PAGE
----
Building material companies have plunged as a combination of supply chain issues and higher commodity prices have squeezed margins, especially those that have been unable to pass the increases through to their customers – which is pretty much all of them. Even James Hardie, a quality business, is 50% lower than its peak a year ago.

Some sectors have fared better. Generally higher rates will be better for the banks – their margins expand as rates go up. This has been the case for NAB and CBA, but Westpac and ANZ have lagged. Higher costs, however, offset some of the margin expansion.

Health stocks have been resilient. Of the large cap companies, Cochlear, Ramsay and  CSL are lower than their pre-covid levels, but well off their lows. Sonic and Resmed are higher, but off their highs as the COVID boost normalises. Overall, however, health stocks are proving to be resilient.

Resources, dominated by BHP, Fortescue and Rio have held up well. BHP is near record highs. They are almost entirely dependent on the demand for iron ore from China, which is having a few problems of its own. The zero COVID policy has created civil unrest and slowed economic growth. The bigger problem, however, is China’s property market. By July 30, large developers had defaulted on $1 trillion in bonds. Whilst Beijing has recently taken steps to support the market, property prices have fallen for the last 12 months. On the plus side, the government has set aside 7.2 trillion yuan for infrastructure projects.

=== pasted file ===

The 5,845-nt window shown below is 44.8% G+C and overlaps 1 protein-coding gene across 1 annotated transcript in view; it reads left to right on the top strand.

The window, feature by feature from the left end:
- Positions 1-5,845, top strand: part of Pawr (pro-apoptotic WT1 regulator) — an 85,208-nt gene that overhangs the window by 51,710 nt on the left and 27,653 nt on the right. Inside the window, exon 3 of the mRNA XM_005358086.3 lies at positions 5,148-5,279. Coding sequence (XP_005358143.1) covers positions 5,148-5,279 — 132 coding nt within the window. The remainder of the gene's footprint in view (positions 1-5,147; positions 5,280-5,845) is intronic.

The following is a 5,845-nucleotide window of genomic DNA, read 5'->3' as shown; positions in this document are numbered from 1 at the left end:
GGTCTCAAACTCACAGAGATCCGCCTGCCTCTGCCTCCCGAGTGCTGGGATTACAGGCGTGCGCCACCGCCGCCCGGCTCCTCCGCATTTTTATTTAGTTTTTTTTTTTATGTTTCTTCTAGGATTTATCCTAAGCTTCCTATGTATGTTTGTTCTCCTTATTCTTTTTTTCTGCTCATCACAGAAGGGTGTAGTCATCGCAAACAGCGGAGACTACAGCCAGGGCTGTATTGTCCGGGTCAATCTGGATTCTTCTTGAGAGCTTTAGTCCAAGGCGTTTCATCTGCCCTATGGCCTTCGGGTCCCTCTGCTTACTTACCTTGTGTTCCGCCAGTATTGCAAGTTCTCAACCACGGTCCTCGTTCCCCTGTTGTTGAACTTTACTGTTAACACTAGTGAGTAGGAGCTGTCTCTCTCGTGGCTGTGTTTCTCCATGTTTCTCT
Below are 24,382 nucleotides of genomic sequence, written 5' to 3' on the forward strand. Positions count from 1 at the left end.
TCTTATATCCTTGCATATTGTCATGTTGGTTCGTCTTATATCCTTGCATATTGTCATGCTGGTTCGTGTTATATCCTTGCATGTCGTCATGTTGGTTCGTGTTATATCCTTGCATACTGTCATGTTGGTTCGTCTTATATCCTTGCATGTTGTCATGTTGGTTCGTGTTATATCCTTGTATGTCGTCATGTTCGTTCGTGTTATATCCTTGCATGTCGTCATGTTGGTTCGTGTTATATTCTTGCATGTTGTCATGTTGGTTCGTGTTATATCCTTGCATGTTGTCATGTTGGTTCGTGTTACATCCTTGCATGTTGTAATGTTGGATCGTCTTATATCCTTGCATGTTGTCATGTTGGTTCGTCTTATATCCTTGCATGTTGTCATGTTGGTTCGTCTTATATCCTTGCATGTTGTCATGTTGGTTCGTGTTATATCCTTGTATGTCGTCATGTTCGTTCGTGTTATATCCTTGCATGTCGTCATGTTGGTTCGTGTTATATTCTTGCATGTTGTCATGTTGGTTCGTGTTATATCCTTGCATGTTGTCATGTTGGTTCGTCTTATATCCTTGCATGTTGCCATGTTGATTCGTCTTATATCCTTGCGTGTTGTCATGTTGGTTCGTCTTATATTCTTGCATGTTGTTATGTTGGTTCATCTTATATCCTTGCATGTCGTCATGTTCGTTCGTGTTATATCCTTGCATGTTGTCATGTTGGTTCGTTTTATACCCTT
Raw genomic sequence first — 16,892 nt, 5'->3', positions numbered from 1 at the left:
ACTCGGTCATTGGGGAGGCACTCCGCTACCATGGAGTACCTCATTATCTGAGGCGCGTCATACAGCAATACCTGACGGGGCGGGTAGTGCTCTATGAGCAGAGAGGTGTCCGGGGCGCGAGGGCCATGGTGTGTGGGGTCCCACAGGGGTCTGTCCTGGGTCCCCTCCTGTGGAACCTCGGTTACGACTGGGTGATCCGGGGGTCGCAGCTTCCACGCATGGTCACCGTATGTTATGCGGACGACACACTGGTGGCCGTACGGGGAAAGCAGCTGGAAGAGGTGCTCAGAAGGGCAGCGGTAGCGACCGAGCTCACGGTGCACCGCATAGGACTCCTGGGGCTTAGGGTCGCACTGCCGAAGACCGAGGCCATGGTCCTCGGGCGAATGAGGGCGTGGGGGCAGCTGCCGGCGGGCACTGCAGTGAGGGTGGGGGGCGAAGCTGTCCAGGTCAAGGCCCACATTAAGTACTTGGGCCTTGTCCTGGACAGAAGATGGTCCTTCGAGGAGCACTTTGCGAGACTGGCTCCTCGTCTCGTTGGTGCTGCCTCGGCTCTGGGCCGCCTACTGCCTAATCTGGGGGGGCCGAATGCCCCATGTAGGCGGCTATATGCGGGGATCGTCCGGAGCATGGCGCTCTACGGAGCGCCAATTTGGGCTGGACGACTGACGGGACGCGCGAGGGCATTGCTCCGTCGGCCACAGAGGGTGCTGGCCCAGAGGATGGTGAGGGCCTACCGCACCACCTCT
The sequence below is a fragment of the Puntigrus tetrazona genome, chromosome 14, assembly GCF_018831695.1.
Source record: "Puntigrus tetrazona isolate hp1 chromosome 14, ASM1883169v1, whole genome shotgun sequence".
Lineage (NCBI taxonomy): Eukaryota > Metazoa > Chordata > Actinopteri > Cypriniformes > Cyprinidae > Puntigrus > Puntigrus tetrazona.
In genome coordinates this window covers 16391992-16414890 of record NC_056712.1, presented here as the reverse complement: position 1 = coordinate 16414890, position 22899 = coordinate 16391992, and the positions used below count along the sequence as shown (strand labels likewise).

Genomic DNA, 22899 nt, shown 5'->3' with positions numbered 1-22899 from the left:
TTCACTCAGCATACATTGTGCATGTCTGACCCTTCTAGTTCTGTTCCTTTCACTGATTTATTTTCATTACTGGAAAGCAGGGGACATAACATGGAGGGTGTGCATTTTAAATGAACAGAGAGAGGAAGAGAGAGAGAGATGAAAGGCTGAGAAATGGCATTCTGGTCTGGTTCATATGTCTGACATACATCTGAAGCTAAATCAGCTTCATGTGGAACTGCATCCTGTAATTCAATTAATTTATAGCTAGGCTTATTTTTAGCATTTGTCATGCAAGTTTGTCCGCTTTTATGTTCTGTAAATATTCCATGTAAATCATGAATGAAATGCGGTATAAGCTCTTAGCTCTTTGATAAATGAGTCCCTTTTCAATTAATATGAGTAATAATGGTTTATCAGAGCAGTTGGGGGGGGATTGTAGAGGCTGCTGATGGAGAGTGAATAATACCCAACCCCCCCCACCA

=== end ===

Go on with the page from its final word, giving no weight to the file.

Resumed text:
Woodside’s fortunes turned when Russia invaded Ukraine – suddenly fossil fuels became a necessary evil which were not going to be assigned to the dustbin of history – at least not for another decade or so.

So where to from here?

Whilst 2020 to 2022 have been three years of uncertainty, I think 2023 will be a bit more predictable. Inflation will peak, if it has not done so already, rate rises will also peak – the heavy lifting has been done – unemployment will rise and the economy will inevitably slow. I don’t expect the share market to boom, but sectors that have fallen the most will start to look like value. There will be periods of weakness and value should start to emerge.

The Collins Dictionary has just announed its 2022 word of the year: “Permacrisis”. The word is defined as “an extended period of instability and insecurity”. Collins said it chose the word as it “sums up quite succinctly how truly awful 2022 has been for so many people”.

None of us knows what 2023 has in store. Still, we can live in hope! 

On behalf of the McEwen Team, I wish you a very happy, safe and healthy Christmas, and a wonderful (preferably crisis free) New Year.

Rob McEwen
Principal, McEwen Investment Services

General disclaimer

This content is intended only to provide a summary and general overview of the subject matter covered. It is not intended to be comprehensive nor does it constitute advice. We attempt to ensure that the content is accurate and current but we do not warrant the content nor its currency. You should seek professional advice before acting or relying on any of the content.

How can we help?
If you'd like to discuss any aspect of your estate plans, please call us on 1300 623 936 to arrange a time to meet and we can discuss your particular requirements in more detail.

7 + 12 =